Wahoo officials thought they were prepared for last week's historic cold snap.
The city, which owns its own electric and gas utilities, had short- and long-term natural gas futures contracts in place, and it had a comfortable amount of natural gas in storage in Oklahoma, said Ryan Hurst, Wahoo Utilities general manager.
But then temperatures dipped to record levels, with wind chills dropping as low as the minus 40s in Wahoo.
Natural gas usage soared Feb. 14-16, and Wahoo quickly found out that what it normally has on hand wasn't going to be nearly enough to meet demand.
Hurst said the gas company pulled the maximum daily amount from storage it was allowed, but even that didn't meet the need. So the city was forced to buy natural gas on the spot market, at a time when prices were soaring to record levels.
Over five days last week, Wahoo spent about $500,000 on natural gas, which is half its budget for the entire year. And its purchases on the spot market accounted for only 27% of the total gas it used during that period, Hurst said.
That huge hit is not something the local utility or the city of 4,600 people can just absorb.
"For us, it was very impactful," Hurst said, adding Wahoo Utilities will have no choice but to pass at least some of that cost on to customers.
Though he did not offer specifics, Hurst hinted that customers could face bills that are multiple times more expensive than what they would normally pay during the winter months.
The average gas bill for Wahoo residential customers was about $93 in January.
Hurst said the city has a considerable cash reserve set aside for capital projects and will likely pull from those funds to help soften the blow to customers. It's also looking at spreading the costs over several months' worth of bills.
"We're going to do everything we can for our customers," Hurst said.
The situation in Wahoo is similar to what utilities in other states encountered as one of the worst cold snaps in decades descended on the middle of the U.S., even reaching the Gulf Coast.
In Texas, where the electric market is generally unregulated, numerous people have reported getting bills for thousands of dollars, even though they normally pay only a couple hundred dollars a month.
A spike in electricity demand caused wholesale prices to soar, which led to much of the increase for customers. But some of it was also caused by the spike in the price of natural gas, which is used as fuel in many power plants.
That price, recently less than $3 for 1 million British thermal units, spiked to hundreds of dollars last week.
Similar to Wahoo, several cities in Kansas with their own municipal utility systems blew through their annual budget in a couple of days.
Kechi, a small Wichita suburb, spent its entire annual natural gas budget of $150,000 in one day.
Winfield, a city of 12,000 people about 50 miles southwest of Wichita, spent $10 million on natural gas over a six-day period, the Wichita Eagle reported. Its annual budget for natural gas is $1.5 million.
Winfield City Manager Taggart Wall told the newspaper that a normal residential customer bill is about $100 a month, but if the city passed on the entire cost increase, that would spike to $2,500.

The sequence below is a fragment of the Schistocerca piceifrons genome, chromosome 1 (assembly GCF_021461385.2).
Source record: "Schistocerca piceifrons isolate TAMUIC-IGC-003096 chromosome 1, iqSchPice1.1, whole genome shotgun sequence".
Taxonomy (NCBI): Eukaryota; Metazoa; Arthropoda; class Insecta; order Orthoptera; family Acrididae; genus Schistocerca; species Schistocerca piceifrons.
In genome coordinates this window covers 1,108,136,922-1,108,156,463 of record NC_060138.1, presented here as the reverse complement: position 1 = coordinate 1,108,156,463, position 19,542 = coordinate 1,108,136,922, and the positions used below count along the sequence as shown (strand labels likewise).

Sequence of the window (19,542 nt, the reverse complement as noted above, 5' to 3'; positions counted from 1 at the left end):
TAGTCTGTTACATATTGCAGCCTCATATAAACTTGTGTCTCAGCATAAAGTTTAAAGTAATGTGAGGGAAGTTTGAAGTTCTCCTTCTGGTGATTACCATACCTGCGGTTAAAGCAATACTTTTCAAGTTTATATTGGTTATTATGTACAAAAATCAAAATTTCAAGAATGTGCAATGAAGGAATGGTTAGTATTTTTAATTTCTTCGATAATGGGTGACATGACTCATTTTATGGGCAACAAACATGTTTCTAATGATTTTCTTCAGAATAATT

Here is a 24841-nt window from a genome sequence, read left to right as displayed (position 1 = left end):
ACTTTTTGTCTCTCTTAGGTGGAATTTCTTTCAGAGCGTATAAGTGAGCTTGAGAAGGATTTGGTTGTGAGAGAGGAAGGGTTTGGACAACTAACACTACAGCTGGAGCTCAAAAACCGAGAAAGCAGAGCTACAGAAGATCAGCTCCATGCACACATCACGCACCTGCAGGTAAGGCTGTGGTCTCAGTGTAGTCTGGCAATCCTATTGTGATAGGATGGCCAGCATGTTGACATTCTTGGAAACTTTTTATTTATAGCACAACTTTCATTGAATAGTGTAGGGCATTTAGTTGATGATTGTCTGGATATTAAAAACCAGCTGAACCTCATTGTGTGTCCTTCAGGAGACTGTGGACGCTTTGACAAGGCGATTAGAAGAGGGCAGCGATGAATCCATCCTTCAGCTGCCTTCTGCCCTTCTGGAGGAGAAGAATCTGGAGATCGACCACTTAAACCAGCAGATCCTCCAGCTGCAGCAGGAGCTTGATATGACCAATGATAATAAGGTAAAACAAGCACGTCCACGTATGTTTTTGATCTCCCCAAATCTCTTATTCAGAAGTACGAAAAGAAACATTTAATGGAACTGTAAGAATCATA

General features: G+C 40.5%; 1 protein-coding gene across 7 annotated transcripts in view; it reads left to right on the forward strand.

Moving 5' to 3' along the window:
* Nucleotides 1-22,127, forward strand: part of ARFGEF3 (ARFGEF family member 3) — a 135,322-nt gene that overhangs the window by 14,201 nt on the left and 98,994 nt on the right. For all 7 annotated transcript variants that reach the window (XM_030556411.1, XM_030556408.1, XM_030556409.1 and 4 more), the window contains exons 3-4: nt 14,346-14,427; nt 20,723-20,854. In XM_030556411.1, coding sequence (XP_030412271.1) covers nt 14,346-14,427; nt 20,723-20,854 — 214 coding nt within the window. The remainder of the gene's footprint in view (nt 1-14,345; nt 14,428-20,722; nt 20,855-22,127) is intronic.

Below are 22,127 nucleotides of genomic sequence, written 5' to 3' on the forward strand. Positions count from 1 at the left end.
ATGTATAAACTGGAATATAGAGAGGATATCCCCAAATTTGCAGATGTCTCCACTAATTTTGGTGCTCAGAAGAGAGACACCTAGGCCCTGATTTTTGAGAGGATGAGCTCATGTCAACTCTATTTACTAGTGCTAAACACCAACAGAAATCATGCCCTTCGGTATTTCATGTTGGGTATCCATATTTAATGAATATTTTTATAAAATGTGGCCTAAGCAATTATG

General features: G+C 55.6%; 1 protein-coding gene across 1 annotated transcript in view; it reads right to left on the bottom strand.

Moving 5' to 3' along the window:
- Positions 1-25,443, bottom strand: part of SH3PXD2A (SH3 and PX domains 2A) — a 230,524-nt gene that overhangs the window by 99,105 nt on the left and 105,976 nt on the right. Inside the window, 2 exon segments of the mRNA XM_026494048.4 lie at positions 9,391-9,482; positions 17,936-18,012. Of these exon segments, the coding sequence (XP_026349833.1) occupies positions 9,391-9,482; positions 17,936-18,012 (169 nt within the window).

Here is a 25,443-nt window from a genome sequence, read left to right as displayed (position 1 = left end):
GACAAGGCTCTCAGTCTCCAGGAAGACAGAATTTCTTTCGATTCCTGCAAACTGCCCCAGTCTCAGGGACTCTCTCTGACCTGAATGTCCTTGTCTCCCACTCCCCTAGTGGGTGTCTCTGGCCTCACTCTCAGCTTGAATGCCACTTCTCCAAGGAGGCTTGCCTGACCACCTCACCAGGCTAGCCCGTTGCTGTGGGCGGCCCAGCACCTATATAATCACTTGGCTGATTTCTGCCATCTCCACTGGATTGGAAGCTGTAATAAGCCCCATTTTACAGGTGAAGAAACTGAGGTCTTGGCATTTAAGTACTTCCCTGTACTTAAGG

Most Nebraska households that rely on natural gas for heating are customers of either Black Hills Energy or Omaha's Metropolitan Utilities District, large utilities that are less likely to be hit by huge cost increases for one-time events and which have customer bases over which they can spread the costs.
But there are many small cities and towns that, like Wahoo, own their own gas companies.
Effect on smaller towns varies
Most of those utilities seem to have been able to "weather" last week's cold, but some may have taken hits.
Chris Anderson, the city administrator in Central City, said its locally owned utilities "came through pretty unscathed."
But Anderson, who is also chairman of the Lincoln-based National Public Gas Agency, said he's heard that several of its members, which include a number of cities in Nebraska, have been hard-hit. Some have had to take drastic measures, such as taking out lines of credit or issuing bonds to deal with their energy costs.
He said the agency is holding an emergency meeting next week to talk about how it can help its members that were hardest hit.
Sarah Jones, director of enterprise business support for NMPP Energy, an umbrella organization of which the NPGA is part, said it will likely be March or April before the full financial impact on its members is known.
Jones said the impact on each individual utility is going to depend on a number of factors, including what kind of heating demand it saw and the volume of natural gas it had to purchase at higher prices.
Andrew Brittenham, municipal utility manager for the town of Superior, which is an NPGA member, said his department pulled out all the stops to avoid buying natural gas on the spot market when the price was soaring.
In early February, when it became clear that a prolonged cold snap was on the way, the department bought more gas futures while prices were still low, he said. Then last week, when temperatures were at their worst Monday-Wednesday, the utility tapped natural gas it has in storage in Oklahoma.
"We played all of our cards in three days," Brittenham said, avoiding having to buy gas on the spot market.
It's making those purchases to replenish reserves this week, at prices that have dropped back down below $3.
"We did a pretty good job, circumstances considering," Brittenham said.
Officials from Hastings and Nebraska City both said that while they don't know the extent of costs associated with last week's cold, they don't expect customers to see big spikes in bills.